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Petroleum resources
New stature for Canadian oil sands

Estimates of Canada’s oil reserves jumped from 4.9 billion barrels to 180 billion this year, making the country the second-largest oil reserve in the world, according to an annual survey conducted by the Oil and Gas Journal. The change catapults Canada ahead of Iraq in terms of reserve size, and decreases OPEC’s share of the world’s oil reserves by more than 10 percent.

An electric shovel loads a haul truck with oil sands mined from the surface of the Athabasca Oil Sands Deposit in Alberta, Canada. Syncrude Canada Ltd., the world’s largest producer of crude oil from oil sands, typically mines 155 million tons of sand each year. Photo courtesy of Syncrude Canada, Ltd.


The survey, based on information provided by companies and governmental agencies, characterizes the current state of the oil and gas industry — both in terms of production and reserves. This year the journal included Alberta’s vast oil sands as part of Canada’s oil reserves. “We have known about the oil sands reserves for a while. We decided to incorporate them now because we recognize that they are economically viable,” says Marilyn Radler, economics editor for the Oil and Gas Journal. In order for an oil resource to be termed a reserve, it must be possible to extract it profitably with existing technologies and under present economic conditions.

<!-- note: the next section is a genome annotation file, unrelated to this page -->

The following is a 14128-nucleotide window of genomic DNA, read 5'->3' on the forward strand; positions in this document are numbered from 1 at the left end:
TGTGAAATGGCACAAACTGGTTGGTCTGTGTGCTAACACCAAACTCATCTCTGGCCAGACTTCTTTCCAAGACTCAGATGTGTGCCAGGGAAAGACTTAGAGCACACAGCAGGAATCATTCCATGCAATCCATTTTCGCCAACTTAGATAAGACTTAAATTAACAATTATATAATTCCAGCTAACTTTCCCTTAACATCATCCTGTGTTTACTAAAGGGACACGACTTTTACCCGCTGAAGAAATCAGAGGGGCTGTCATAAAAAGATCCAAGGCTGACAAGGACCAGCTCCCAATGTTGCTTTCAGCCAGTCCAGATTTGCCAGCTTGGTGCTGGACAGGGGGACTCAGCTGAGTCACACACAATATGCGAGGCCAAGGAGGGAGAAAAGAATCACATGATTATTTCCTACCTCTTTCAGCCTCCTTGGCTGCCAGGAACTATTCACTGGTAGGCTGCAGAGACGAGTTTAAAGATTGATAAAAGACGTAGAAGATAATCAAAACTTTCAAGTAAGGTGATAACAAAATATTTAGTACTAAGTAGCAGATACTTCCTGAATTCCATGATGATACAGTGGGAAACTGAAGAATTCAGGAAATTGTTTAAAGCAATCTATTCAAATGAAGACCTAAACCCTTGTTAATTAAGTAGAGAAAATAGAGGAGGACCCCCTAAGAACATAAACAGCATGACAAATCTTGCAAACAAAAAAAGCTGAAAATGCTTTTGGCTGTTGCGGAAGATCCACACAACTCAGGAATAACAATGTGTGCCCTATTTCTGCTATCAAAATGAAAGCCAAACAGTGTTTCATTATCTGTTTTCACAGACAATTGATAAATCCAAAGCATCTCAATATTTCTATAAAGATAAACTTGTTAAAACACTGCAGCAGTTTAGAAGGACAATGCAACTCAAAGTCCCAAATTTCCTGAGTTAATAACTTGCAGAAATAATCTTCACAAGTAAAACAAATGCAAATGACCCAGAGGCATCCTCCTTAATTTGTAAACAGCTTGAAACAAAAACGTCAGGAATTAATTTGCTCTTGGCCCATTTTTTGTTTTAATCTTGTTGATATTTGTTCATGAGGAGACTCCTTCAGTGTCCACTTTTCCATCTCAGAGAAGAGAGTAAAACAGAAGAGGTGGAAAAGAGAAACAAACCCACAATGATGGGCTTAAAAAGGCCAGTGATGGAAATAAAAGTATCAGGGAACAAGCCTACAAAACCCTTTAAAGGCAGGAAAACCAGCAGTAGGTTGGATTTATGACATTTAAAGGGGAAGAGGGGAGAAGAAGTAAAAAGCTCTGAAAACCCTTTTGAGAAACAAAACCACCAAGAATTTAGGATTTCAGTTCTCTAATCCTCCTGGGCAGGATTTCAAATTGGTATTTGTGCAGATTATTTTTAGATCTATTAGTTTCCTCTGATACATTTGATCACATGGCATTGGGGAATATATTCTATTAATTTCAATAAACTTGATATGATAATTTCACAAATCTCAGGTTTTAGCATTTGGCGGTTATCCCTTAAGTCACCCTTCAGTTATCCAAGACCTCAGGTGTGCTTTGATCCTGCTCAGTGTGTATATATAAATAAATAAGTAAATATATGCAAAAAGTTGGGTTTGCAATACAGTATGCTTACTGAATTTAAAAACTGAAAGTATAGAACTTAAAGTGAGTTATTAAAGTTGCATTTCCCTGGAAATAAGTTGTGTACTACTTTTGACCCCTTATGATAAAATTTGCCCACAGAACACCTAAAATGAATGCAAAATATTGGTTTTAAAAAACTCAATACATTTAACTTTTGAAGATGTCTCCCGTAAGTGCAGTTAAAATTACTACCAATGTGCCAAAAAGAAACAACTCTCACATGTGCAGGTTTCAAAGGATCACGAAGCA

The riches of the oil sands lie in bitumen, a thick and tar-like hydrocarbon mixed in with sand, water and clay. The most common way to excavate bitumen is to strip-mine large volumes of sand. Processing plants add hot water and chemicals to the sand to create slurries; bitumen floats to the surface while sand settles out.

Traditionally a high-cost endeavor, mining for bitumen has become much more feasible over the past two decades with the cost for producing a barrel of oil now roughly $8. The U.S. Geological Survey estimates that by 2005, 10 percent of North America’s oil production will come from Alberta’s sands (Geotimes, November 2002). One of the main drivers behind reducing costs is a technology called hydrotransport. Rather than hauling oil-laden sands to processing plants by truck or conveyer belt, the new approach mixes the sand with hot water to create slurries that can be transported via pipeline.

Despite technological developments, the Oil and Gas Journal estimate might be overly optimistic, says Naresh Kumar, chair of the American Association of Petroleum Geologists’ Resources Evaluation Committee. “There is a significant potential, no doubt. … But at this point, I would be a little more conservative.”

Investors also appear divided over the short-term promise of the oil sands, especially now that Canada has signed onto the Kyoto Protocol. The protocol commits Canada to reducing its carbon dioxide emissions and could add costs to producing oil from the sands. Koch Industries, a U.S. energy company, recently withdrew from a C$3.5-billion Alberta oil sands project, citing Kyoto as the cause. In contrast, Shell Canada Ltd. recently began a C$5.2-billion project to tap into Alberta’s bitumen.

Whatever the immediate investment climate, the United States has strong long-term interests in the Alberta oil sands. According to the Bush administration’s National Energy Policy, “their continued development can be a pillar of sustained North American energy and economic security.”

Greg Peterson


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